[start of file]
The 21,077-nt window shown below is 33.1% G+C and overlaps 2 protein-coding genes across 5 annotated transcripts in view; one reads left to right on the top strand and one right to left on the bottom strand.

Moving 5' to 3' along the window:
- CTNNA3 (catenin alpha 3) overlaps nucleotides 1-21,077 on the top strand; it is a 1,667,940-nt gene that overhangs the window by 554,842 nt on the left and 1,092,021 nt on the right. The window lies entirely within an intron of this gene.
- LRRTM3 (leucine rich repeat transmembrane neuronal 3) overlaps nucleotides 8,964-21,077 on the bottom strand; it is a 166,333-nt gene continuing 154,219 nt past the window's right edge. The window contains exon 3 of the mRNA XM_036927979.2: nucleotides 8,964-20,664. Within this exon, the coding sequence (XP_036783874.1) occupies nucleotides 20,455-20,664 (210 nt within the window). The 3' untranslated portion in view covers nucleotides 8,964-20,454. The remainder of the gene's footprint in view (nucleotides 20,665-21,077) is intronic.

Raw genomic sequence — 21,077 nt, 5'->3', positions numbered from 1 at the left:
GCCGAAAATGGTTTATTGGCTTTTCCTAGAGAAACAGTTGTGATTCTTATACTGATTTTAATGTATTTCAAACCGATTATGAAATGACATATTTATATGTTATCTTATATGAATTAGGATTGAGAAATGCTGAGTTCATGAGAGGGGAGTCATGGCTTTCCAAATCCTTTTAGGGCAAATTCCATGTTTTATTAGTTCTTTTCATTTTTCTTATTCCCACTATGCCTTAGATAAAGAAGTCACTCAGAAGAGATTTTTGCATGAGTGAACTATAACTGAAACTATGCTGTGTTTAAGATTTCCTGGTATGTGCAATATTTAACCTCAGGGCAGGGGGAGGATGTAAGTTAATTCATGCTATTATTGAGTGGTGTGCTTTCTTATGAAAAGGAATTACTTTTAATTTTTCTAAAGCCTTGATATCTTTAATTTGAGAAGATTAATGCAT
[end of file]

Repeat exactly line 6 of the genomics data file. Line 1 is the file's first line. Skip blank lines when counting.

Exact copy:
GCCGAAAATGGTTTATTGGCTTTTCCTAGAGAAACAGTTGTGATTCTTATACTGATTTTAATGTATTTCAAACCGATTATGAAATGACATATTTATATGTTATCTTATATGAATTAGGATTGAGAAATGCTGAGTTCATGAGAGGGGAGTCATGGCTTTCCAAATCCTTTTAGGGCAAATTCCATGTTTTATTAGTTCTTTTCATTTTTCTTATTCCCACTATGCCTTAGATAAAGAAGTCACTCAGAAGAGATTTTTGCATGAGTGAACTATAACTGAAACTATGCTGTGTTTAAGATTTCCTGGTATGTGCAATATTTAACCTCAGGGCAGGGGGAGGATGTAAGTTAATTCATGCTATTATTGAGTGGTGTGCTTTCTTATGAAAAGGAATTACTTTTAATTTTTCTAAAGCCTTGATATCTTTAATTTGAGAAGATTAATGCAT